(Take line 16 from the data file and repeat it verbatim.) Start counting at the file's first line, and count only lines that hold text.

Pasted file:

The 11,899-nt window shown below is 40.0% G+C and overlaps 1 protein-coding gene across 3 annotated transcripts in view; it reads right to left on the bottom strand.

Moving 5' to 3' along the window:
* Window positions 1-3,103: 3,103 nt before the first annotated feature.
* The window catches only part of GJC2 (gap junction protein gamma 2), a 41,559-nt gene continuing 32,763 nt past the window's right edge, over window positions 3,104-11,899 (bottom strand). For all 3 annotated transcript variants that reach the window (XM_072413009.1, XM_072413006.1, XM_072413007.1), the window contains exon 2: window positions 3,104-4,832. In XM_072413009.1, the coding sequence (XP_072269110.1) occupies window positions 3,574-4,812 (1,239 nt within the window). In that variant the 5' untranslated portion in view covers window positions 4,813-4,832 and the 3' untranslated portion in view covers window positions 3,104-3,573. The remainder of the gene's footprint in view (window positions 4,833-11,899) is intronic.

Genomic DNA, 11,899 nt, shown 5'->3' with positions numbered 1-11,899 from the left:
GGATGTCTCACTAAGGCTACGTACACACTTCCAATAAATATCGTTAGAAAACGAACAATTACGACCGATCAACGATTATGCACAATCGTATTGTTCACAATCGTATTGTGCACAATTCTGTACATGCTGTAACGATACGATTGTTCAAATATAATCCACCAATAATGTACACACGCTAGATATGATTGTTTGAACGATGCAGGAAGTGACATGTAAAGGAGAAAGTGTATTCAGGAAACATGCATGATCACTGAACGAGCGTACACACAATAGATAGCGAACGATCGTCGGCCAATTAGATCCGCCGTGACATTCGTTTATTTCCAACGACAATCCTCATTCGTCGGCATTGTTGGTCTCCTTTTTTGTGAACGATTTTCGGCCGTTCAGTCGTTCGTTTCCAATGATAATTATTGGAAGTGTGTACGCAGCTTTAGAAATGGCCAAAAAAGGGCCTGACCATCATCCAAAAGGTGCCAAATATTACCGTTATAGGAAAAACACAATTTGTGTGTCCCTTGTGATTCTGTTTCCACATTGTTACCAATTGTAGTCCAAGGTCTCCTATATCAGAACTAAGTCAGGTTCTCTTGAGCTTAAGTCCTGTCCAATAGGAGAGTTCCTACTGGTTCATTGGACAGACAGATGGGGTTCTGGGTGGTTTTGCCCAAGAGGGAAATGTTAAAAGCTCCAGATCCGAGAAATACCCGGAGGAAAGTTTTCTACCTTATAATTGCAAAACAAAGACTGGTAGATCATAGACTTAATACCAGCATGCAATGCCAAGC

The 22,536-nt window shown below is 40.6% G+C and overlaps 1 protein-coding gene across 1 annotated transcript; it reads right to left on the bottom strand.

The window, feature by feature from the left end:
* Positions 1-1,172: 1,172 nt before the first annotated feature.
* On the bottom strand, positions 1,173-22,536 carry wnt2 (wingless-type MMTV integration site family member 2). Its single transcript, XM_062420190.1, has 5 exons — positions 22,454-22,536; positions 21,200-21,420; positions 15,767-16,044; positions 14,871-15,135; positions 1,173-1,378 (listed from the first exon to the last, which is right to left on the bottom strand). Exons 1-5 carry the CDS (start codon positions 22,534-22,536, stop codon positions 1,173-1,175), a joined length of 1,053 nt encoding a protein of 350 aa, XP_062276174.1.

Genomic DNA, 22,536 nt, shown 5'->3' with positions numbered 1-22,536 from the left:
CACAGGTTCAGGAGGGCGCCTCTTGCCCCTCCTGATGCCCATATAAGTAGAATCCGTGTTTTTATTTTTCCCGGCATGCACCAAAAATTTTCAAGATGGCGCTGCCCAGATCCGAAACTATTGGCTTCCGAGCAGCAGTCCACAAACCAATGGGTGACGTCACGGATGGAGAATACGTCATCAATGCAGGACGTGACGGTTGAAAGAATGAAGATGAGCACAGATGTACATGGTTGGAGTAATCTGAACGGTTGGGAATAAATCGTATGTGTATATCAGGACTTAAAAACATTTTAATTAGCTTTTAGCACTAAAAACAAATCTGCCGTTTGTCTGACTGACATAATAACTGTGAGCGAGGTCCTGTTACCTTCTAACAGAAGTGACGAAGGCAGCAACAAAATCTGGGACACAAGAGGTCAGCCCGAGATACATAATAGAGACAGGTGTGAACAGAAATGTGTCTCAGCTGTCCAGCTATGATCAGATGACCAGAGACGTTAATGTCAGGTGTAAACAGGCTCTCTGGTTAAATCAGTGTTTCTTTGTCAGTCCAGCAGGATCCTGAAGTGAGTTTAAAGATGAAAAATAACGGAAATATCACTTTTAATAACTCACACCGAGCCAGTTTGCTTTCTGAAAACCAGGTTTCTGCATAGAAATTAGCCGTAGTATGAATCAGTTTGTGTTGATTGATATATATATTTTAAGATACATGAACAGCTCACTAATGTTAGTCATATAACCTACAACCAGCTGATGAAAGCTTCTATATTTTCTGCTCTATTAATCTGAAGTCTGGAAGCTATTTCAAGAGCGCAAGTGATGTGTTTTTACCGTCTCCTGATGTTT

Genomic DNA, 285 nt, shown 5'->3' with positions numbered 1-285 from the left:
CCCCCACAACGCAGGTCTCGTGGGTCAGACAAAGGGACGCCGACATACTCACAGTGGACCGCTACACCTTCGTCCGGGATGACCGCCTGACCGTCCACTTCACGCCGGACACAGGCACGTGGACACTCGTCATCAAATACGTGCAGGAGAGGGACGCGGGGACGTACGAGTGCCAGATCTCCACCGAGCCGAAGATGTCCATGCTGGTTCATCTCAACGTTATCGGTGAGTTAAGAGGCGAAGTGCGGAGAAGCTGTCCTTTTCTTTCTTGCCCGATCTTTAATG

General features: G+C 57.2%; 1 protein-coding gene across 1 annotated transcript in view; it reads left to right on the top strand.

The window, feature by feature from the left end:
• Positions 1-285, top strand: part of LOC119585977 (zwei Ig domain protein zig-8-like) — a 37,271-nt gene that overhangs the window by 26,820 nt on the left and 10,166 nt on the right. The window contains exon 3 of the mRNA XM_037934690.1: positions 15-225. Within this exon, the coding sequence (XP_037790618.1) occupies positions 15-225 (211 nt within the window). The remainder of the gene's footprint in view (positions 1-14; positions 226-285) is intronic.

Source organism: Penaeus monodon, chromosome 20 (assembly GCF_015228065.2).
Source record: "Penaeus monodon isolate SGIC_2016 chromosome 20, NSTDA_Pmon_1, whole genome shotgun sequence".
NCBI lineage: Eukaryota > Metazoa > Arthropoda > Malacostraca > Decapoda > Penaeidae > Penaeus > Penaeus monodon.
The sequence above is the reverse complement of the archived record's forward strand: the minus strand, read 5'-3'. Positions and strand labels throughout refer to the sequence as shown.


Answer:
The window, feature by feature from the left end: